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US warns Kyrgyzstan over gay propaganda bill

US warns Kyrgyzstan over gay propaganda bill

The Embassy of the United States in Bishkek, Kyrgyzstan has issued a strong statement against the Kyrgyz Government passing laws that would curtail freedom of speech by banning the expression of ‘positive attitude[s] to untraditional sexual relations among minors or in mass media.’

‘The US Embassy notes with deep concern the advancement in the Jogorku Kenesh (Kyrgyz parliament) of legislation that fundamentally threatens human rights, Kyrgyzstan’s democratic gains and constitutional guarantees,’ the statement reads.

‘We particularly note the October 9 passage of legislation on non-traditional relations on its first reading, and the scheduling of committee hearings on the foreign agents bill.’

The embassy warned of the chilling influence that such legislation could have on public discourse.

‘People everywhere deserve to live in freedom,’ the statement reads, ‘No one should be silenced or imprisoned because of who they are or whom they love. Laws that discriminate against one group of people threaten the fundamental rights of all people.’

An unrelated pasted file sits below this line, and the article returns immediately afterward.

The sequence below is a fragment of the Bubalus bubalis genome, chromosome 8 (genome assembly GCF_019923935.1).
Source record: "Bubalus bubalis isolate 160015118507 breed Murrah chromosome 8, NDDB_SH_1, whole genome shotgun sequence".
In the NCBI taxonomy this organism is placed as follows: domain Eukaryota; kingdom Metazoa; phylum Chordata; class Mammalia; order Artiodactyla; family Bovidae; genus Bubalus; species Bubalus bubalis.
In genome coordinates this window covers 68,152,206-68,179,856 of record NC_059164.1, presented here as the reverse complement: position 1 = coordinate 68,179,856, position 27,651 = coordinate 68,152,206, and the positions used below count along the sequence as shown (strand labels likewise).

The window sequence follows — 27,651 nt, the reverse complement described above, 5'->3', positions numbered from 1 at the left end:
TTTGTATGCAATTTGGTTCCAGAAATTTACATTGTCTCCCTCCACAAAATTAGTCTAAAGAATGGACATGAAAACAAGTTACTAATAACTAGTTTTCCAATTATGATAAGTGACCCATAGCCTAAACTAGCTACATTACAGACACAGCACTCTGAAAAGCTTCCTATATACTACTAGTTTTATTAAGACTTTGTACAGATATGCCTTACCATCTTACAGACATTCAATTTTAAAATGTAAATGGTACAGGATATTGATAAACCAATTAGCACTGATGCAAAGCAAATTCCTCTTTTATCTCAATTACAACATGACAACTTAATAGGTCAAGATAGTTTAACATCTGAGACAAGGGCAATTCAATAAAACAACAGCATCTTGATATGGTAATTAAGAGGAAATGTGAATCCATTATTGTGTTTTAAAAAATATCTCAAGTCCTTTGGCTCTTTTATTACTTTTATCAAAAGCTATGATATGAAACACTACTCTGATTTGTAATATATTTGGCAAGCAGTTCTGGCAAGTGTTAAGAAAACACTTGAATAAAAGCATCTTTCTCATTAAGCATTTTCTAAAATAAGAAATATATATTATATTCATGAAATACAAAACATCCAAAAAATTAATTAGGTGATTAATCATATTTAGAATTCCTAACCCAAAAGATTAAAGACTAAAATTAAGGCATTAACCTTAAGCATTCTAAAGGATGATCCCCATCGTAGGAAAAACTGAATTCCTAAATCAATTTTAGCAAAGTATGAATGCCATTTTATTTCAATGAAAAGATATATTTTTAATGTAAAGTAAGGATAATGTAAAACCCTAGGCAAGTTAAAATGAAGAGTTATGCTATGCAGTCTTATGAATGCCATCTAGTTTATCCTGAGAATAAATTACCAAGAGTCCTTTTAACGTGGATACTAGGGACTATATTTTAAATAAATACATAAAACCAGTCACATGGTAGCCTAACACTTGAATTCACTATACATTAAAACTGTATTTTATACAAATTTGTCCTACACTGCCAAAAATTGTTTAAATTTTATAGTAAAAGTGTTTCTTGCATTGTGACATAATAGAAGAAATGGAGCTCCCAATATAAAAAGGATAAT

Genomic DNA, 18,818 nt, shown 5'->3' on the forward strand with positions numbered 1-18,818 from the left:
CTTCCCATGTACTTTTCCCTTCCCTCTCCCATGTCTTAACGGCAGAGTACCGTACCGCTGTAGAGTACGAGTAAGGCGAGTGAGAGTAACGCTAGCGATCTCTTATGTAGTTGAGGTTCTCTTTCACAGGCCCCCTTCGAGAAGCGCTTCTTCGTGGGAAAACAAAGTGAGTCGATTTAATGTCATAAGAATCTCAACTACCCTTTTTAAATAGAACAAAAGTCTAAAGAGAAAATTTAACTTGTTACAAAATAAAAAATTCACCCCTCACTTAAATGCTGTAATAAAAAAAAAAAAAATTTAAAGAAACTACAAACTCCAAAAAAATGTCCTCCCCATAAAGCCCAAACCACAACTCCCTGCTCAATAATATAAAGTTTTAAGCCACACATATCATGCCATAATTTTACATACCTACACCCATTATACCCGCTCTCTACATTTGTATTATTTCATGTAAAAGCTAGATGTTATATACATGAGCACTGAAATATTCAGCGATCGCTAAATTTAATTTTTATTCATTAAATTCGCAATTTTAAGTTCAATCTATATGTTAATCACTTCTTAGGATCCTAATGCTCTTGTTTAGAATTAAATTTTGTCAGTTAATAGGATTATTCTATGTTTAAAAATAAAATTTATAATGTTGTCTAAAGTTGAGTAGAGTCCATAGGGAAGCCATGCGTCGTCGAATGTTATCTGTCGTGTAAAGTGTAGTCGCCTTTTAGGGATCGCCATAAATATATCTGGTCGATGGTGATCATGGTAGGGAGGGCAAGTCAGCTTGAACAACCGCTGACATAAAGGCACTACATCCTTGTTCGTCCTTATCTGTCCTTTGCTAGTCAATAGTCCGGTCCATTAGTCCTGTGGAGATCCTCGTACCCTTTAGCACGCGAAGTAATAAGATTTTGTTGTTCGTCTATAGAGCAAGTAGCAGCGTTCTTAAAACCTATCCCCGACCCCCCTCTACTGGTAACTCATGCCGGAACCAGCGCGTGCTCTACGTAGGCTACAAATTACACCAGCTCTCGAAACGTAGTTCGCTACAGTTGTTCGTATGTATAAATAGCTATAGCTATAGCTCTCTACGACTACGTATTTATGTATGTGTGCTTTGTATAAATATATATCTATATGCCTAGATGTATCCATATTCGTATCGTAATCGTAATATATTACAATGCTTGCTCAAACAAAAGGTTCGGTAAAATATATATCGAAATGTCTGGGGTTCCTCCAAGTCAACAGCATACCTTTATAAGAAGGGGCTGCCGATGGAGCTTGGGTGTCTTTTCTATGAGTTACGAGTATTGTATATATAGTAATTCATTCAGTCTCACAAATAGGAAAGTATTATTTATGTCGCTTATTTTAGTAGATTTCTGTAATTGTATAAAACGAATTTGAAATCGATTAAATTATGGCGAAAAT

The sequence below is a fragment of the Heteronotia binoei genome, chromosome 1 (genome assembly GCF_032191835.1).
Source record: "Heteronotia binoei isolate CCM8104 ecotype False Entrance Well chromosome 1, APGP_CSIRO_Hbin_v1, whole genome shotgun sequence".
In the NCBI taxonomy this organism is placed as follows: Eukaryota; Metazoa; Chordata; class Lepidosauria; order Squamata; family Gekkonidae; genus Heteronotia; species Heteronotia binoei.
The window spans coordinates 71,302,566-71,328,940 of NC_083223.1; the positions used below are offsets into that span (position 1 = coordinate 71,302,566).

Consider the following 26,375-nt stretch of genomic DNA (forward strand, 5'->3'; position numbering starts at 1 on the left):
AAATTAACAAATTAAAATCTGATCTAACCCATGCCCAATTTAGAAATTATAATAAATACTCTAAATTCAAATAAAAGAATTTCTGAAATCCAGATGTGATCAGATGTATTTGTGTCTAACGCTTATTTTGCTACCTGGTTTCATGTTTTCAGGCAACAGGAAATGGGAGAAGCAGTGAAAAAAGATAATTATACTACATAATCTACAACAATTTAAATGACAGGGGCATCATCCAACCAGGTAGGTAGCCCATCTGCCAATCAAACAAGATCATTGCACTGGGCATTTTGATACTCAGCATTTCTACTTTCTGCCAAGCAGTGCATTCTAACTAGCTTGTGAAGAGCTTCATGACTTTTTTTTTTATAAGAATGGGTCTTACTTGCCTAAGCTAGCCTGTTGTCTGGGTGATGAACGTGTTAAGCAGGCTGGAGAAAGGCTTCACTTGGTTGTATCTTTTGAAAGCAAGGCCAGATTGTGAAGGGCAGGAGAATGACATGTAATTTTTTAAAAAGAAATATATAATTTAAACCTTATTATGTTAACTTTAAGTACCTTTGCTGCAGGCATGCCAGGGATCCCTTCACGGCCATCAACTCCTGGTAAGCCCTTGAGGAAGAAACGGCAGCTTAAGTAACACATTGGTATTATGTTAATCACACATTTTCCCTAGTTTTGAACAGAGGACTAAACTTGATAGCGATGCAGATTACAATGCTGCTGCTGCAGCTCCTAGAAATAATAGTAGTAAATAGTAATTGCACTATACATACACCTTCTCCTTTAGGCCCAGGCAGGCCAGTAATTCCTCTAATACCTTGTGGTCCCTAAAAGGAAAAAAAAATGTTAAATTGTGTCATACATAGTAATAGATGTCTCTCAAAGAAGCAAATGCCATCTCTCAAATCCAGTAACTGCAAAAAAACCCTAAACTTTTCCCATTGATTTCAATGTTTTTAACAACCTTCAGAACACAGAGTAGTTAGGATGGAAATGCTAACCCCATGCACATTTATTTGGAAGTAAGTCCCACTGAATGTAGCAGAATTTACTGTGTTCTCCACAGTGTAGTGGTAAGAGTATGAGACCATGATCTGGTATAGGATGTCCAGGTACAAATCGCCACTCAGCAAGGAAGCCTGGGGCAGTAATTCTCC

‘Sweeping limits on civil society harm democracy. We urge MPs and the people of the Kyrgyz Republic to stand on the side of justice and equality, to stand for progress and compassion, and oppose legislation that would criminalize expressions of identity or limit civil society.’

Kyrgyz MPs reportedly passed the first reading of the bill on Thursday and the US Embassy responded with its statement the very next day.

At present the bill would see people convicted of ‘popularizing homosexual relations’ or ‘propaganda of a homosexual way of life’ fined or jailed for up to a year in prison – though some MPs have called for even stiffer penalties and the bill may be revised further.

The fines imposed under the bill would be more than half the average Kyrgyz monthly salary and journalists could potentially be caught up in the law for reporting on LGBTI issues in the country.

The European Union is also concerned about the law, dubbing it one of the most ‘sweeping anti-propaganda bills ever published.’

Kyrgyzstan, also known as the Kyrgyz Republic is 80% Muslim and 17% Russian Orthodox and 9% of the population are ethnic Russians.